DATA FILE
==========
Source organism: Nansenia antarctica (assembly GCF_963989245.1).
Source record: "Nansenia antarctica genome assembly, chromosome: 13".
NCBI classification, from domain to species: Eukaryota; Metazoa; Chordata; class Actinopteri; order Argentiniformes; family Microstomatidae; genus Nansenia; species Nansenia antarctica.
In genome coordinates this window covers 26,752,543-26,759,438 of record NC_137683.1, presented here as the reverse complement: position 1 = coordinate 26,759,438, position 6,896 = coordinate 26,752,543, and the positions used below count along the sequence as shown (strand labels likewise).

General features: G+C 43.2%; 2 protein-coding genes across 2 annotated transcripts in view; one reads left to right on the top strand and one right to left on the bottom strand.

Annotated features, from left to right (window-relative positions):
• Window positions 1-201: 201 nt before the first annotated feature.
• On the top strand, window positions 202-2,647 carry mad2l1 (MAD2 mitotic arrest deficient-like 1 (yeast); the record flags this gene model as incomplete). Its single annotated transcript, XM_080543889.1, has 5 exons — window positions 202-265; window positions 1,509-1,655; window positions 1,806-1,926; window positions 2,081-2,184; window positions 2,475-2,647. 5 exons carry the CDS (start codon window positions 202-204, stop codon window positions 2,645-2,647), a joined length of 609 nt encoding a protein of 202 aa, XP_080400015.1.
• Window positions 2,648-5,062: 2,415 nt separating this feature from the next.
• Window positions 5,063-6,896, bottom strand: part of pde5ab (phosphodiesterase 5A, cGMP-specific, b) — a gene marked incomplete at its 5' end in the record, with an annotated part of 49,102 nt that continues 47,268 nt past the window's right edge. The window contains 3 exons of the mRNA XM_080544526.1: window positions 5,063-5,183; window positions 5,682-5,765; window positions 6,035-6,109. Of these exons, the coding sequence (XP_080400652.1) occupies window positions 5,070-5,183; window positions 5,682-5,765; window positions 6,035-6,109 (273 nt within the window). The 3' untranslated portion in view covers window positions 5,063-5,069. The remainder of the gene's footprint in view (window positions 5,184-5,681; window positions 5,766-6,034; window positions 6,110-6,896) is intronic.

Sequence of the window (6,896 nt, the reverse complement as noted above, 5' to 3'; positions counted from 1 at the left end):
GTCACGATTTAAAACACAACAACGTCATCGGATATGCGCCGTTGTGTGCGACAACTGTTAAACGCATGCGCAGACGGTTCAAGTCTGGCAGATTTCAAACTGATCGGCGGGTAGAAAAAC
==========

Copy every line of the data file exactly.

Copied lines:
Source organism: Nansenia antarctica (assembly GCF_963989245.1).
Source record: "Nansenia antarctica genome assembly, chromosome: 13".
NCBI classification, from domain to species: Eukaryota; Metazoa; Chordata; class Actinopteri; order Argentiniformes; family Microstomatidae; genus Nansenia; species Nansenia antarctica.
In genome coordinates this window covers 26,752,543-26,759,438 of record NC_137683.1, presented here as the reverse complement: position 1 = coordinate 26,759,438, position 6,896 = coordinate 26,752,543, and the positions used below count along the sequence as shown (strand labels likewise).

General features: G+C 43.2%; 2 protein-coding genes across 2 annotated transcripts in view; one reads left to right on the top strand and one right to left on the bottom strand.

Annotated features, from left to right (window-relative positions):
• Window positions 1-201: 201 nt before the first annotated feature.
• On the top strand, window positions 202-2,647 carry mad2l1 (MAD2 mitotic arrest deficient-like 1 (yeast); the record flags this gene model as incomplete). Its single annotated transcript, XM_080543889.1, has 5 exons — window positions 202-265; window positions 1,509-1,655; window positions 1,806-1,926; window positions 2,081-2,184; window positions 2,475-2,647. 5 exons carry the CDS (start codon window positions 202-204, stop codon window positions 2,645-2,647), a joined length of 609 nt encoding a protein of 202 aa, XP_080400015.1.
• Window positions 2,648-5,062: 2,415 nt separating this feature from the next.
• Window positions 5,063-6,896, bottom strand: part of pde5ab (phosphodiesterase 5A, cGMP-specific, b) — a gene marked incomplete at its 5' end in the record, with an annotated part of 49,102 nt that continues 47,268 nt past the window's right edge. The window contains 3 exons of the mRNA XM_080544526.1: window positions 5,063-5,183; window positions 5,682-5,765; window positions 6,035-6,109. Of these exons, the coding sequence (XP_080400652.1) occupies window positions 5,070-5,183; window positions 5,682-5,765; window positions 6,035-6,109 (273 nt within the window). The 3' untranslated portion in view covers window positions 5,063-5,069. The remainder of the gene's footprint in view (window positions 5,184-5,681; window positions 5,766-6,034; window positions 6,110-6,896) is intronic.

Sequence of the window (6,896 nt, the reverse complement as noted above, 5' to 3'; positions counted from 1 at the left end):
GTCACGATTTAAAACACAACAACGTCATCGGATATGCGCCGTTGTGTGCGACAACTGTTAAACGCATGCGCAGACGGTTCAAGTCTGGCAGATTTCAAACTGATCGGCGGGTAGAAAAAC